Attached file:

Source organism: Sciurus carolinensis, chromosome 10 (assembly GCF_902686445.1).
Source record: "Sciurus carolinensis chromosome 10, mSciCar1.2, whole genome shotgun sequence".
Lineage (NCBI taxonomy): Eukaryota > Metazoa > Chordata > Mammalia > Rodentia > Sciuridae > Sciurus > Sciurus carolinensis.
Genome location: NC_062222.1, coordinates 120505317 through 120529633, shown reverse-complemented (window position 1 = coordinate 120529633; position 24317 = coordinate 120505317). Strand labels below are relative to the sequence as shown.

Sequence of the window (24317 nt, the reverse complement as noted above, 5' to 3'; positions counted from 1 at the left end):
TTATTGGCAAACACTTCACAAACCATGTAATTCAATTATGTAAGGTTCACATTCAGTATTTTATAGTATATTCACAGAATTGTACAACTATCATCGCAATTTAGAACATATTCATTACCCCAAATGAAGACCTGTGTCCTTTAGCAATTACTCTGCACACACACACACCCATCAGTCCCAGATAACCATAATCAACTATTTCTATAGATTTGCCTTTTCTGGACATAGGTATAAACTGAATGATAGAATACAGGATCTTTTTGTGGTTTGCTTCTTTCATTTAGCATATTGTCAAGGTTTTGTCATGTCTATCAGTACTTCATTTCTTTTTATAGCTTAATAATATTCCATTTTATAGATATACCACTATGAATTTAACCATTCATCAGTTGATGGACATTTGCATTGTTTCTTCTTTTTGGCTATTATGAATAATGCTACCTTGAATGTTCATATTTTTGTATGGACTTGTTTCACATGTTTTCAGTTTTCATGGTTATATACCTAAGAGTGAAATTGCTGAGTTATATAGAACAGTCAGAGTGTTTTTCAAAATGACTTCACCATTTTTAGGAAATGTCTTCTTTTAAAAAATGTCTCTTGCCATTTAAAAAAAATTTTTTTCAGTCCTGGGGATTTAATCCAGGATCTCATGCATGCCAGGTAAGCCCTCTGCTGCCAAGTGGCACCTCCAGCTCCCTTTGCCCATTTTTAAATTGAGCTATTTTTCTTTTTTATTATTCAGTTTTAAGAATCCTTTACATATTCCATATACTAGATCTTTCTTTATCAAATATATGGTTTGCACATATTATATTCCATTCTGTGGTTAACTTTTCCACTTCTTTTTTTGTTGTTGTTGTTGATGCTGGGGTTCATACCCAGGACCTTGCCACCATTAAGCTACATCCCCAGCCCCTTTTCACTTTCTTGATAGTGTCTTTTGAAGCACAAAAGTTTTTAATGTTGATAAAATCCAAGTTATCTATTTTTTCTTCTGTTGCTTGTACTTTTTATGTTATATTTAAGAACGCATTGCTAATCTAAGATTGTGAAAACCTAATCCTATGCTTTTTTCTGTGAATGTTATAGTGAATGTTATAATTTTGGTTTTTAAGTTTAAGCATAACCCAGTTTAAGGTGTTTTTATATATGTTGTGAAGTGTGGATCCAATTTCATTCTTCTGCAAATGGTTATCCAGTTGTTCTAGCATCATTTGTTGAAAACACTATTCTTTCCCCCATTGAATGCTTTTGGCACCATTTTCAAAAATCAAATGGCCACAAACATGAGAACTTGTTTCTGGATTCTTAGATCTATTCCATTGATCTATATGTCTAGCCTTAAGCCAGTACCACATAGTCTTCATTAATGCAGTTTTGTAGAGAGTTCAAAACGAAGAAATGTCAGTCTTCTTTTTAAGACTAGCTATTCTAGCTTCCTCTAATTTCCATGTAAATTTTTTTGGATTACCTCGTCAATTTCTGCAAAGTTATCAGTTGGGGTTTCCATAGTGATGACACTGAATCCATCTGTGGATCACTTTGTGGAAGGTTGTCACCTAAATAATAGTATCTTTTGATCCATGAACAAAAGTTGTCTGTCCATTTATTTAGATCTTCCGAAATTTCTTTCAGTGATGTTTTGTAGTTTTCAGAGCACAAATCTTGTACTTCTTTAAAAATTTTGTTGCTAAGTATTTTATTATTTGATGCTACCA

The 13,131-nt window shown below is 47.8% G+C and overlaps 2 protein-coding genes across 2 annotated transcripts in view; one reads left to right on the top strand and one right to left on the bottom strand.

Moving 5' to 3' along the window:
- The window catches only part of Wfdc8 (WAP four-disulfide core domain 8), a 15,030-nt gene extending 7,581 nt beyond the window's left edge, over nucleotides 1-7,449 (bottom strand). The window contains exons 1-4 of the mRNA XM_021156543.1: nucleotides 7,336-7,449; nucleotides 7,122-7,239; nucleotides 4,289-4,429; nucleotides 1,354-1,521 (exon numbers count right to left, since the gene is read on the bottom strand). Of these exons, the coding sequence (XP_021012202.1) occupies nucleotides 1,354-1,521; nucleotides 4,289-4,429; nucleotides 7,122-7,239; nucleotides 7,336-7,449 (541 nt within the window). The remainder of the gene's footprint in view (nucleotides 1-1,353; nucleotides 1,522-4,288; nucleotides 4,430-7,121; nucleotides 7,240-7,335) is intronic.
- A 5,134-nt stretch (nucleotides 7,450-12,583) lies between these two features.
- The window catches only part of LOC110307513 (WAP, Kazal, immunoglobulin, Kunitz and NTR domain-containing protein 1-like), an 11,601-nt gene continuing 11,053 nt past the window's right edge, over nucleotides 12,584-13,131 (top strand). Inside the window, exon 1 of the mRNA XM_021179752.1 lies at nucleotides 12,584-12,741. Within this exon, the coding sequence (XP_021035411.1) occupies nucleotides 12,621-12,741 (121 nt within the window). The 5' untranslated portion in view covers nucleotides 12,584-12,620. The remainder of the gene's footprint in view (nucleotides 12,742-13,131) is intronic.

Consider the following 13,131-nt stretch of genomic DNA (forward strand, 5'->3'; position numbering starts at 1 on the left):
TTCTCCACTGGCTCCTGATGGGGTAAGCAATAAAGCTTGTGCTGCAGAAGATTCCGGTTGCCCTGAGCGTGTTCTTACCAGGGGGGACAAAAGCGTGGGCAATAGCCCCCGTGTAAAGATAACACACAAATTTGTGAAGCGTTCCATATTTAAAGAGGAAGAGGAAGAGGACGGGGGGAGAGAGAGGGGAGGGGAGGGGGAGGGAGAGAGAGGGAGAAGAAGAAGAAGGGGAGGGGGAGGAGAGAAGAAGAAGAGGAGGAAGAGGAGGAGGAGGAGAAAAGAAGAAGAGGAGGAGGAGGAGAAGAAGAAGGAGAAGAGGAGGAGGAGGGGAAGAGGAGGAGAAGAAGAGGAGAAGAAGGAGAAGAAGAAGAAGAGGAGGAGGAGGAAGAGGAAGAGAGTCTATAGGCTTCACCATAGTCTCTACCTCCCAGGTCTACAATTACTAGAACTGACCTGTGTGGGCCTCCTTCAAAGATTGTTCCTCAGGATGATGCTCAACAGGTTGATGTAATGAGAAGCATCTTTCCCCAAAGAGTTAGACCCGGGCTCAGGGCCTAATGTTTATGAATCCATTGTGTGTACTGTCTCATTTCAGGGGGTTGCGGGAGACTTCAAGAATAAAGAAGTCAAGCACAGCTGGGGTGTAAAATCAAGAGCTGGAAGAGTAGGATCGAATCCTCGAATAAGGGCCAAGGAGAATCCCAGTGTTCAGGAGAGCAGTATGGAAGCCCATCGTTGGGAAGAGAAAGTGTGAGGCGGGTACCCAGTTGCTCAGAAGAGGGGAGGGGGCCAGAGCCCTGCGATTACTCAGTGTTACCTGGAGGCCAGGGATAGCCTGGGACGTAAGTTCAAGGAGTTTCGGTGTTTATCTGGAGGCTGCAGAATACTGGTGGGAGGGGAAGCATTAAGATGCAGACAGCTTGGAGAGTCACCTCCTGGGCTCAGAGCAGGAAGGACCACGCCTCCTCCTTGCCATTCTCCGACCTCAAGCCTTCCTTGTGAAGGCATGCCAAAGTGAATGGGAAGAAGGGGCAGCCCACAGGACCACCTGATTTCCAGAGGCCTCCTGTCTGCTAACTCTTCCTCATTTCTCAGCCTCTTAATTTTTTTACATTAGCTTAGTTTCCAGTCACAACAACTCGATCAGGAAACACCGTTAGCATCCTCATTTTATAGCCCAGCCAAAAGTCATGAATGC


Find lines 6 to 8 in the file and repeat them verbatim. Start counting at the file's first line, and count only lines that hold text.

TTATTGGCAAACACTTCACAAACCATGTAATTCAATTATGTAAGGTTCACATTCAGTATTTTATAGTATATTCACAGAATTGTACAACTATCATCGCAATTTAGAACATATTCATTACCCCAAATGAAGACCTGTGTCCTTTAGCAATTACTCTGCACACACACACACCCATCAGTCCCAGATAACCATAATCAACTATTTCTATAGATTTGCCTTTTCTGGACATAGGTATAAACTGAATGATAGAATACAGGATCTTTTTGTGGTTTGCTTCTTTCATTTAGCATATTGTCAAGGTTTTGTCATGTCTATCAGTACTTCATTTCTTTTTATAGCTTAATAATATTCCATTTTATAGATATACCACTATGAATTTAACCATTCATCAGTTGATGGACATTTGCATTGTTTCTTCTTTTTGGCTATTATGAATAATGCTACCTTGAATGTTCATATTTTTGTATGGACTTGTTTCACATGTTTTCAGTTTTCATGGTTATATACCTAAGAGTGAAATTGCTGAGTTATATAGAACAGTCAGAGTGTTTTTCAAAATGACTTCACCATTTTTAGGAAATGTCTTCTTTTAAAAAATGTCTCTTGCCATTTAAAAAAAATTTTTTTCAGTCCTGGGGATTTAATCCAGGATCTCATGCATGCCAGGTAAGCCCTCTGCTGCCAAGTGGCACCTCCAGCTCCCTTTGCCCATTTTTAAATTGAGCTATTTTTCTTTTTTATTATTCAGTTTTAAGAATCCTTTACATATTCCATATACTAGATCTTTCTTTATCAAATATATGGTTTGCACATATTATATTCCATTCTGTGGTTAACTTTTCCACTTCTTTTTTTGTTGTTGTTGTTGATGCTGGGGTTCATACCCAGGACCTTGCCACCATTAAGCTACATCCCCAGCCCCTTTTCACTTTCTTGATAGTGTCTTTTGAAGCACAAAAGTTTTTAATGTTGATAAAATCCAAGTTATCTATTTTTTCTTCTGTTGCTTGTACTTTTTATGTTATATTTAAGAACGCATTGCTAATCTAAGATTGTGAAAACCTAATCCTATGCTTTTTTCTGTGAATGTTATAGTGAATGTTATAATTTTGGTTTTTAAGTTTAAGCATAACCCAGTTTAAGGTGTTTTTATATATGTTGTGAAGTGTGGATCCAATTTCATTCTTCTGCAAATGGTTATCCAGTTGTTCTAGCATCATTTGTTGAAAACACTATTCTTTCCCCCATTGAATGCTTTTGGCACCATTTTCAAAAATCAAATGGCCACAAACATGAGAACTTGTTTCTGGATTCTTAGATCTATTCCATTGATCTATATGTCTAGCCTTAAGCCAGTACCACATAGTCTTCATTAATGCAGTTTTGTAGAGAGTTCAAAACGAAGAAATGTCAGTCTTCTTTTTAAGACTAGCTATTCTAGCTTCCTCTAATTTCCATGTAAATTTTTTTGGATTACCTCGTCAATTTCTGCAAAGTTATCAGTTGGGGTTTCCATAGTGATGACACTGAATCCATCTGTGGATCACTTTGTGGAAGGTTGTCACCTAAATAATAGTATCTTTTGATCCATGAACAAAAGTTGTCTGTCCATTTATTTAGATCTTCCGAAATTTCTTTCAGTGATGTTTTGTAGTTTTCAGAGCACAAATCTTGTACTTCTTTAAAAATTTTGTTGCTAAGTATTTTATTATTTGATGCTACCA

The 13,131-nt window shown below is 47.8% G+C and overlaps 2 protein-coding genes across 2 annotated transcripts in view; one reads left to right on the top strand and one right to left on the bottom strand.

Moving 5' to 3' along the window: